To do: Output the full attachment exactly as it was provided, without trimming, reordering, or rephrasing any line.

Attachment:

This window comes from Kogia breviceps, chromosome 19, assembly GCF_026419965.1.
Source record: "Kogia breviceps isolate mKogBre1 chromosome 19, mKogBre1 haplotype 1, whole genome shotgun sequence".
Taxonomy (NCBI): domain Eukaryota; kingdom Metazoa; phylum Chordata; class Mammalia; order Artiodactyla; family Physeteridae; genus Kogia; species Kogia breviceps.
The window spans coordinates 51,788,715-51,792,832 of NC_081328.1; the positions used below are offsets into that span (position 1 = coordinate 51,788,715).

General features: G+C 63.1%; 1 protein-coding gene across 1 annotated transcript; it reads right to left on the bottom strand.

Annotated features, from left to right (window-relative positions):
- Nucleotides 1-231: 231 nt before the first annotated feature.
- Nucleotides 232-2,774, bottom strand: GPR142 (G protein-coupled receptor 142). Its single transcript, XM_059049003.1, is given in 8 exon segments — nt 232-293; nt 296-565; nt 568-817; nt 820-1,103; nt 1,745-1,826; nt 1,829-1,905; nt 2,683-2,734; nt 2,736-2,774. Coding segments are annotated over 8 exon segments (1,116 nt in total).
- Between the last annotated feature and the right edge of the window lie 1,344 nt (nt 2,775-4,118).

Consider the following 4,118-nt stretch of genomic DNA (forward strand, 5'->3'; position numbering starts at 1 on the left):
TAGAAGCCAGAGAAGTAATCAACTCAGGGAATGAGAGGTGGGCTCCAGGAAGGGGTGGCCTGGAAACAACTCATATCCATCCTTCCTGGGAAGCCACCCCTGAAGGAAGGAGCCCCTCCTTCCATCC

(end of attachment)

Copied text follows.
This window comes from Kogia breviceps, chromosome 19, assembly GCF_026419965.1.
Source record: "Kogia breviceps isolate mKogBre1 chromosome 19, mKogBre1 haplotype 1, whole genome shotgun sequence".
Taxonomy (NCBI): domain Eukaryota; kingdom Metazoa; phylum Chordata; class Mammalia; order Artiodactyla; family Physeteridae; genus Kogia; species Kogia breviceps.
The window spans coordinates 51,788,715-51,792,832 of NC_081328.1; the positions used below are offsets into that span (position 1 = coordinate 51,788,715).

General features: G+C 63.1%; 1 protein-coding gene across 1 annotated transcript; it reads right to left on the bottom strand.

Annotated features, from left to right (window-relative positions):
- Nucleotides 1-231: 231 nt before the first annotated feature.
- Nucleotides 232-2,774, bottom strand: GPR142 (G protein-coupled receptor 142). Its single transcript, XM_059049003.1, is given in 8 exon segments — nt 232-293; nt 296-565; nt 568-817; nt 820-1,103; nt 1,745-1,826; nt 1,829-1,905; nt 2,683-2,734; nt 2,736-2,774. Coding segments are annotated over 8 exon segments (1,116 nt in total).
- Between the last annotated feature and the right edge of the window lie 1,344 nt (nt 2,775-4,118).

Consider the following 4,118-nt stretch of genomic DNA (forward strand, 5'->3'; position numbering starts at 1 on the left):
TAGAAGCCAGAGAAGTAATCAACTCAGGGAATGAGAGGTGGGCTCCAGGAAGGGGTGGCCTGGAAACAACTCATATCCATCCTTCCTGGGAAGCCACCCCTGAAGGAAGGAGCCCCTCCTTCCATCC